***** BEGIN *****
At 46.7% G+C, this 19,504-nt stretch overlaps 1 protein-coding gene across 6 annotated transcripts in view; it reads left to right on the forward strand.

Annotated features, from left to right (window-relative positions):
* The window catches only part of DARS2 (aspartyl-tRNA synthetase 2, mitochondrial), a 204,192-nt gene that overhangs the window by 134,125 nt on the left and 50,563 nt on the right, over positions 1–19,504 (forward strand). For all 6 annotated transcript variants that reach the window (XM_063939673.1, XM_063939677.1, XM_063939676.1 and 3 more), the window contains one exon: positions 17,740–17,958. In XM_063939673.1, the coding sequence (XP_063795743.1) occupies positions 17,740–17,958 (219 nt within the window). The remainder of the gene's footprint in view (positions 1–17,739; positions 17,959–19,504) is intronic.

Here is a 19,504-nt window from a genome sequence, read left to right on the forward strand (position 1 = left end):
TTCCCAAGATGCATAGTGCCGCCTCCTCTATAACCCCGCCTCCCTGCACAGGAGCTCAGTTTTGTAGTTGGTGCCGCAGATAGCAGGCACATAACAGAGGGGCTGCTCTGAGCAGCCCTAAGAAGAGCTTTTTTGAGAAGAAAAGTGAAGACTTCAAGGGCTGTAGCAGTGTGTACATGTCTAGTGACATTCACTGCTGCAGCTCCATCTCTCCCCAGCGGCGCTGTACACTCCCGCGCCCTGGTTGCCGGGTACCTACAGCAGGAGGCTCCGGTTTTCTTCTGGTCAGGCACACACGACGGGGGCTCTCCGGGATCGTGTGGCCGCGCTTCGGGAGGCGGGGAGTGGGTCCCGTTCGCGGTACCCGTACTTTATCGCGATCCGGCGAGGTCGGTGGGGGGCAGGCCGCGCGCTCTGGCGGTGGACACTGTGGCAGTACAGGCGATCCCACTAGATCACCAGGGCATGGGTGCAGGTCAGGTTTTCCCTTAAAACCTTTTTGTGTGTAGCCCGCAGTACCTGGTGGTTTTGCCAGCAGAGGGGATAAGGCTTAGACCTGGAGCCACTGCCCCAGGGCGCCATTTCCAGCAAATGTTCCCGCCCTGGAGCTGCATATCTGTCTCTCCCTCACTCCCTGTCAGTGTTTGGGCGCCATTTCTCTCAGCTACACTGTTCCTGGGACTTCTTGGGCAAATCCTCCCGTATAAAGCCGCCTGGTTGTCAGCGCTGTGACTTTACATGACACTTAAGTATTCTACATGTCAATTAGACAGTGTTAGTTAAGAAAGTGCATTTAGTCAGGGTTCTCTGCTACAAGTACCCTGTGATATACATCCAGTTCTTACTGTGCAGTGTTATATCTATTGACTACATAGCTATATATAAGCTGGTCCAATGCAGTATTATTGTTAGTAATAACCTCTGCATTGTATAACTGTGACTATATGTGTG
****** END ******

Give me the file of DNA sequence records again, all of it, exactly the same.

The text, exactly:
At 46.7% G+C, this 19,504-nt stretch overlaps 1 protein-coding gene across 6 annotated transcripts in view; it reads left to right on the forward strand.

Annotated features, from left to right (window-relative positions):
* The window catches only part of DARS2 (aspartyl-tRNA synthetase 2, mitochondrial), a 204,192-nt gene that overhangs the window by 134,125 nt on the left and 50,563 nt on the right, over positions 1–19,504 (forward strand). For all 6 annotated transcript variants that reach the window (XM_063939673.1, XM_063939677.1, XM_063939676.1 and 3 more), the window contains one exon: positions 17,740–17,958. In XM_063939673.1, the coding sequence (XP_063795743.1) occupies positions 17,740–17,958 (219 nt within the window). The remainder of the gene's footprint in view (positions 1–17,739; positions 17,959–19,504) is intronic.

Here is a 19,504-nt window from a genome sequence, read left to right on the forward strand (position 1 = left end):
TTCCCAAGATGCATAGTGCCGCCTCCTCTATAACCCCGCCTCCCTGCACAGGAGCTCAGTTTTGTAGTTGGTGCCGCAGATAGCAGGCACATAACAGAGGGGCTGCTCTGAGCAGCCCTAAGAAGAGCTTTTTTGAGAAGAAAAGTGAAGACTTCAAGGGCTGTAGCAGTGTGTACATGTCTAGTGACATTCACTGCTGCAGCTCCATCTCTCCCCAGCGGCGCTGTACACTCCCGCGCCCTGGTTGCCGGGTACCTACAGCAGGAGGCTCCGGTTTTCTTCTGGTCAGGCACACACGACGGGGGCTCTCCGGGATCGTGTGGCCGCGCTTCGGGAGGCGGGGAGTGGGTCCCGTTCGCGGTACCCGTACTTTATCGCGATCCGGCGAGGTCGGTGGGGGGCAGGCCGCGCGCTCTGGCGGTGGACACTGTGGCAGTACAGGCGATCCCACTAGATCACCAGGGCATGGGTGCAGGTCAGGTTTTCCCTTAAAACCTTTTTGTGTGTAGCCCGCAGTACCTGGTGGTTTTGCCAGCAGAGGGGATAAGGCTTAGACCTGGAGCCACTGCCCCAGGGCGCCATTTCCAGCAAATGTTCCCGCCCTGGAGCTGCATATCTGTCTCTCCCTCACTCCCTGTCAGTGTTTGGGCGCCATTTCTCTCAGCTACACTGTTCCTGGGACTTCTTGGGCAAATCCTCCCGTATAAAGCCGCCTGGTTGTCAGCGCTGTGACTTTACATGACACTTAAGTATTCTACATGTCAATTAGACAGTGTTAGTTAAGAAAGTGCATTTAGTCAGGGTTCTCTGCTACAAGTACCCTGTGATATACATCCAGTTCTTACTGTGCAGTGTTATATCTATTGACTACATAGCTATATATAAGCTGGTCCAATGCAGTATTATTGTTAGTAATAACCTCTGCATTGTATAACTGTGACTATATGTGTG